I restarted my system after uninstalling the IDT audio driver and i kept default audio driver provided by Windows.

Now the issue is resolved.

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Nothing of the above worked for me!

PROBLEM:

After updating to windows 10 each and every time I opened or rebooted my laptop after the windows logo I had a black screen that lasted about two minutes. No mouse pointer, no Ctr+Alt+Del would do anything. After that I was logged in normally and everything was fine.

I did driver updates.. nothing! Downgraded to older versions in compatibility mode for windows 8 but nothing.. I did a reset but nothing. I did clean install but nothing!! I downgraded my bios so I can update it again with external monitor but nothing.

THE SOLUTION:

It was a one minute solution!

Type regedit in search box and right click --> Run as admin

Go to menu Edit-->Search  and search for EnableULPS

Find EnableULPS in the list, double click, change value from 1 to 0, OK

Reboot and you are done!

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Still have problem after uninstall IDT

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SOLUTION:
Preliminary remarks:
As we all know Windows OS always bring problems.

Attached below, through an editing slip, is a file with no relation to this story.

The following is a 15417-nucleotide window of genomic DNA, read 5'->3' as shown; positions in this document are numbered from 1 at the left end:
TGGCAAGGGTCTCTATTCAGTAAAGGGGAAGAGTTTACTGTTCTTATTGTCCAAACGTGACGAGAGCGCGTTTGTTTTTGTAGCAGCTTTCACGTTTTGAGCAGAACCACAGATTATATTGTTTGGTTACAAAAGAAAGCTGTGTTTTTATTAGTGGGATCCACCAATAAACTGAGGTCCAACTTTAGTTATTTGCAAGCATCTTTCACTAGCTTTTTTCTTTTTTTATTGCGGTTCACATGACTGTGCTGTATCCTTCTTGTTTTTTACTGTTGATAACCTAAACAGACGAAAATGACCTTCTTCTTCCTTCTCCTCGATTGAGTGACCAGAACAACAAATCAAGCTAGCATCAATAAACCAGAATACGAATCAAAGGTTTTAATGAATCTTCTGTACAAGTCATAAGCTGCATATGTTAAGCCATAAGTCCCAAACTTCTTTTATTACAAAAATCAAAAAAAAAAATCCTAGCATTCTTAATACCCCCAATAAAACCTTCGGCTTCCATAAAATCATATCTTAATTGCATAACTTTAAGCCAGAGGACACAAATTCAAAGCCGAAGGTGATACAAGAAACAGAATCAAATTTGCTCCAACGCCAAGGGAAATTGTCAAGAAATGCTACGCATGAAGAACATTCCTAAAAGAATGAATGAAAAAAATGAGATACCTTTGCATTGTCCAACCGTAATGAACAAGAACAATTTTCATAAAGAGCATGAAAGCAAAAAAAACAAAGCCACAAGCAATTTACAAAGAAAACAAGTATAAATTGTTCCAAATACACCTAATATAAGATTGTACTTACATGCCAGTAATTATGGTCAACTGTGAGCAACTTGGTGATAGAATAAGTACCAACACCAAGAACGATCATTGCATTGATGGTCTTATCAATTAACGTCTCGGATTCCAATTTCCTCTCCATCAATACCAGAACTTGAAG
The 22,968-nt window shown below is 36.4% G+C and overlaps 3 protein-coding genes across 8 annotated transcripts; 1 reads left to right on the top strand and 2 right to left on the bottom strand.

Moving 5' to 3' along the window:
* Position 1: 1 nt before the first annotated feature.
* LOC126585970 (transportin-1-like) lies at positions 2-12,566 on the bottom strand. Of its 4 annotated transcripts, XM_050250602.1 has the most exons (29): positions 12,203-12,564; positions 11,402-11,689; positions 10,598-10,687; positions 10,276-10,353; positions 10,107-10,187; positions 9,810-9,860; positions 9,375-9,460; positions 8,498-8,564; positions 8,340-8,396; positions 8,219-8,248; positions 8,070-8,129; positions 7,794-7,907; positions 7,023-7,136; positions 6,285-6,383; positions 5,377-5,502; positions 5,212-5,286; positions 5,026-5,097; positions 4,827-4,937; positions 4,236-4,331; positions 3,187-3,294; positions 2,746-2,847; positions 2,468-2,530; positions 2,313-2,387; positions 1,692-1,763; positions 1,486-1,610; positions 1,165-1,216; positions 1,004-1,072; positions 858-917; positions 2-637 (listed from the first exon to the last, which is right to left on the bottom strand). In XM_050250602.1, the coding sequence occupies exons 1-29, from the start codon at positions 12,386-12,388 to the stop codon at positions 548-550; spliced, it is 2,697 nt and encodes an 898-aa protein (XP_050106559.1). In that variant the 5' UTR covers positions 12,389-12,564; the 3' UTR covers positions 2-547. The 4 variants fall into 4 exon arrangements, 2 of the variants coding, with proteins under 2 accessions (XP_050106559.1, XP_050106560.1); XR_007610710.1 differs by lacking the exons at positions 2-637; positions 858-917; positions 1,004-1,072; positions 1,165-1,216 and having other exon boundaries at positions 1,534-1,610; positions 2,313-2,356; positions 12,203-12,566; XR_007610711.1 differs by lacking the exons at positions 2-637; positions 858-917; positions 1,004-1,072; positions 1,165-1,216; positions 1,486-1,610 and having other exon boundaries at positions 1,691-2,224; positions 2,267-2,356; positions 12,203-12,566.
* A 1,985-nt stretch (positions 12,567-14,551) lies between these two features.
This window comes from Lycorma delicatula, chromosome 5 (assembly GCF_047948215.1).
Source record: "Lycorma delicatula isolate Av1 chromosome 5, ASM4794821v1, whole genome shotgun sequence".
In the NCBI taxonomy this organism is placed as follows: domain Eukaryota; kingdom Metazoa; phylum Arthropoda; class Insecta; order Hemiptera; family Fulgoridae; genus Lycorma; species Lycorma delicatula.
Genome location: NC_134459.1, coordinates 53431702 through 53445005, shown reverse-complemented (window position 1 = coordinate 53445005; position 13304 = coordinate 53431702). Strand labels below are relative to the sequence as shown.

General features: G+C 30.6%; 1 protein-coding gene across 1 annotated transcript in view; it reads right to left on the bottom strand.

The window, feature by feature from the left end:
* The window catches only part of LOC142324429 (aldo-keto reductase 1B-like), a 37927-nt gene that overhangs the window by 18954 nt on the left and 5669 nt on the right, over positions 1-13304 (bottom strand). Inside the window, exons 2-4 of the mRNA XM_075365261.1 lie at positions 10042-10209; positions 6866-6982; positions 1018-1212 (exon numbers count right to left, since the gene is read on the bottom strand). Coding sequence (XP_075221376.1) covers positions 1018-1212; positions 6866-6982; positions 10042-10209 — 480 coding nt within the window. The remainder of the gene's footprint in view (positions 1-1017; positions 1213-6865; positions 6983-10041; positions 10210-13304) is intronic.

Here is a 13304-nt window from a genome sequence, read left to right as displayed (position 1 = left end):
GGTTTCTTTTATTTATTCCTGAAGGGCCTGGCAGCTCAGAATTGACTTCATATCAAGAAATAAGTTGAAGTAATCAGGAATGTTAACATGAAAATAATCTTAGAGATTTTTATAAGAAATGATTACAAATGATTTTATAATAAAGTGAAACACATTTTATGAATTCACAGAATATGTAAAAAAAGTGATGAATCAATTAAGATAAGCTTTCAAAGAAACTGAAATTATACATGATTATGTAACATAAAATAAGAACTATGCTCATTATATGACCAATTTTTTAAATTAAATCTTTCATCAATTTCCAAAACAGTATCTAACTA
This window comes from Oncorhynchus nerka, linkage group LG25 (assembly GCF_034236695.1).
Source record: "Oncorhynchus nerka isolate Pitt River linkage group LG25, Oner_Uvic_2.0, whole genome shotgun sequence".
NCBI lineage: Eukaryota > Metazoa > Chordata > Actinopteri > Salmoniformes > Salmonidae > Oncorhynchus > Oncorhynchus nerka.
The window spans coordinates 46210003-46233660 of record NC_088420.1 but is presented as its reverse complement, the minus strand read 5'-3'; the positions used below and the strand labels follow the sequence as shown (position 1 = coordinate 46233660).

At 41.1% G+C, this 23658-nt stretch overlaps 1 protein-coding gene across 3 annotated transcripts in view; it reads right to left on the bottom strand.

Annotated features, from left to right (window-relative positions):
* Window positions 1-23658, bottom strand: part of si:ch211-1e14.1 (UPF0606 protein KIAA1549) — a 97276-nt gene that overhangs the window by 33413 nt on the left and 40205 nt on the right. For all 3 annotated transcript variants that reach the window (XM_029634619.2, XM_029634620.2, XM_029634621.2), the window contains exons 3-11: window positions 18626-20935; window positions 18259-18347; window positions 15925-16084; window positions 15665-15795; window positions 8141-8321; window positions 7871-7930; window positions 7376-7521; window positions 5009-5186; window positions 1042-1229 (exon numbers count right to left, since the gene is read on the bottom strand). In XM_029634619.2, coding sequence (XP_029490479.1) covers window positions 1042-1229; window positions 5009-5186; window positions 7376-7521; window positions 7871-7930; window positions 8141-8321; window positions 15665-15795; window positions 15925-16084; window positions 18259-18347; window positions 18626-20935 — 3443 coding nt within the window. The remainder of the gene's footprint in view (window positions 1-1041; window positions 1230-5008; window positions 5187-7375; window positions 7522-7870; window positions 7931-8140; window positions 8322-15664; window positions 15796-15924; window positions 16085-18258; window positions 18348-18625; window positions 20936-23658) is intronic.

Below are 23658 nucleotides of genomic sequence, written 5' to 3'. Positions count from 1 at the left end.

The boys of Redmond, since upgrading to W7, have failed to resolve how to adapt drivers on updating.
Ie we moving from XP to W7, W8, W8.1, and W10, and always the same problems: drivers.
It seems that is user problem, when it is not.
The problem is always Windows.

Happily, any MVP, or any employee of the Technical Service will tell identical answers:
1. Update
2. Uninstall
3. Reinstall
4. Update again
5. If this problem is not resolved, they will blame the manufacturer of your PC.
But again, the problem is always Windows.

What you are saying here is really not right.

Drivers do much more than tell your computer what hardware you have.  Drivers are small pieces of software that are written by those with intimate knowledge of a piece of hardware - they contain hardware-specific code that bridge the gap between the operating system and the hardware.  Just as your car's tires bridge the gap between your car and the road.

You say the problem can't possibly be the driver because the hardware didn't change - only the operating system changed.  Okay, hang on there. Let's imagine I live in Los Angeles and I drive my car all over the city with no problem.  The manufacturer of my tires made certain assumptions about the conditions of the road, and those assumptions hold true.    But then I decide to drive up into the mountains where there is snow and ice.  My car is unable to traverse the snow and ice and gets stuck.  When somebody tells me the problem is with my tires, I say, "No it can't possibly be the tires, because they haven't changed!  What's changed is the road and the weather!  It must be the road and weather's fault."

The answer is:  The tires are no longer appropriate for the road and weather.
Just as hardware drivers may be no longer appropriate for a newer version of Windows.

Tires are designed with a set of assumptions about the road.  Similarly, a driver is written with a set of assumptions about exactly how Windows works. 

If Windows gets updated, the driver's assumptions may not hold true any more.